An accountant writes off an impaired asset by decreasing the book value of that asset on the company's balance sheet from its recorded cost to its fair value, assuming that the fair value of the asset has significantly declined below its recorded cost.
An impaired asset occurs when there is a sudden and irreversible drop in the fair value of an asset below its originally recorded cost. The impairment of an asset only occurs if the carrying amount of that asset is greater than the sum of undiscounted future cash flows generated from the asset over its remaining useful life – and that the value isn't recoverable.
When this occurs, the asset is considered to be impaired, and it must be written down. To do this, an accountant takes the impairment loss, which is the difference between the carrying value and the recently declined fair market value, and he subtracts it from the carrying value of that asset. The resulting value of the asset on the company's balance sheet is equal to the sharply declined fair market value of that asset.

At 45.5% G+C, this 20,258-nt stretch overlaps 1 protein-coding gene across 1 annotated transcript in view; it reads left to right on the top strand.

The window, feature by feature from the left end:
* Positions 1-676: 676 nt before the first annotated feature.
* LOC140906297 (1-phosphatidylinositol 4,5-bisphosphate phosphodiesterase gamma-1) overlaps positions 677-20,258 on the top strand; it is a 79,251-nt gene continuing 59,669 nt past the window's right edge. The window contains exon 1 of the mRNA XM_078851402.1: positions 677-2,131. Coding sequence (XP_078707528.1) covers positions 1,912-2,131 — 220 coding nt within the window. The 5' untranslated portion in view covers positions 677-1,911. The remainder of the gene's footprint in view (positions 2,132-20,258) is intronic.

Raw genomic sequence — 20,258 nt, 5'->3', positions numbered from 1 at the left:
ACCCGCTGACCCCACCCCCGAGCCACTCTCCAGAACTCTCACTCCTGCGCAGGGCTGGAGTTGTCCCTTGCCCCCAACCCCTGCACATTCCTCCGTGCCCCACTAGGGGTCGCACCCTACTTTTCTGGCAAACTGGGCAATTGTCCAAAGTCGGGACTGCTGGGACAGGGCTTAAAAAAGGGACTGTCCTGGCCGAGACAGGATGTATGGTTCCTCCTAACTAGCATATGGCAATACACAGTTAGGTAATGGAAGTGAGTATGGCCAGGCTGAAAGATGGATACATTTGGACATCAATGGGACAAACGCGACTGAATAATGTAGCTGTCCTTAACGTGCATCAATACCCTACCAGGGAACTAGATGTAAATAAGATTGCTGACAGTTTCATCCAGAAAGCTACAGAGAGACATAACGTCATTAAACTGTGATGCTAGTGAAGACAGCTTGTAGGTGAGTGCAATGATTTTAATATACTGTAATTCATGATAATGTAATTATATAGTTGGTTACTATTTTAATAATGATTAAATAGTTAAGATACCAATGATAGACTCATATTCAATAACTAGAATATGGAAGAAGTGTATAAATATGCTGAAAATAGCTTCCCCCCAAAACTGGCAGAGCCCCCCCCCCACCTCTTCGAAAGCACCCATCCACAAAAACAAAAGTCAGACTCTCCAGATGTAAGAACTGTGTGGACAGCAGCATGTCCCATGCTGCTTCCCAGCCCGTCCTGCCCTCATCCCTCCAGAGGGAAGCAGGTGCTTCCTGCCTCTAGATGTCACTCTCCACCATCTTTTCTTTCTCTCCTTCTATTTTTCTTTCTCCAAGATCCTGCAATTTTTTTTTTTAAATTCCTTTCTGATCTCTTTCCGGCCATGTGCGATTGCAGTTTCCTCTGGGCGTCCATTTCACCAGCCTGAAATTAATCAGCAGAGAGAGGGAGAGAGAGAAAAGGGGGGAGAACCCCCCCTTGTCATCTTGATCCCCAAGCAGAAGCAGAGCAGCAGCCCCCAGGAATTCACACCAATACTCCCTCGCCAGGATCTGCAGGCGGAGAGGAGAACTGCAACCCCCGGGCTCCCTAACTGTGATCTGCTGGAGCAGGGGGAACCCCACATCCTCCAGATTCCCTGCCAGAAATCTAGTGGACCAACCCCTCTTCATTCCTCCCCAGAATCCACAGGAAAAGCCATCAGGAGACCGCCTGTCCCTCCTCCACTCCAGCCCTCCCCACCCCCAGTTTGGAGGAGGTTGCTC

To calculate the fair market value of the asset, an accountant needs to aggregate the undiscounted future cash flows that remain over the life of the asset. This decline in the value of the asset works to decrease the periodic depreciation expense that a company realizes and therefore the accumulated depreciation as well. This actually creates an increase in the company's net income slightly and also increases its taxes.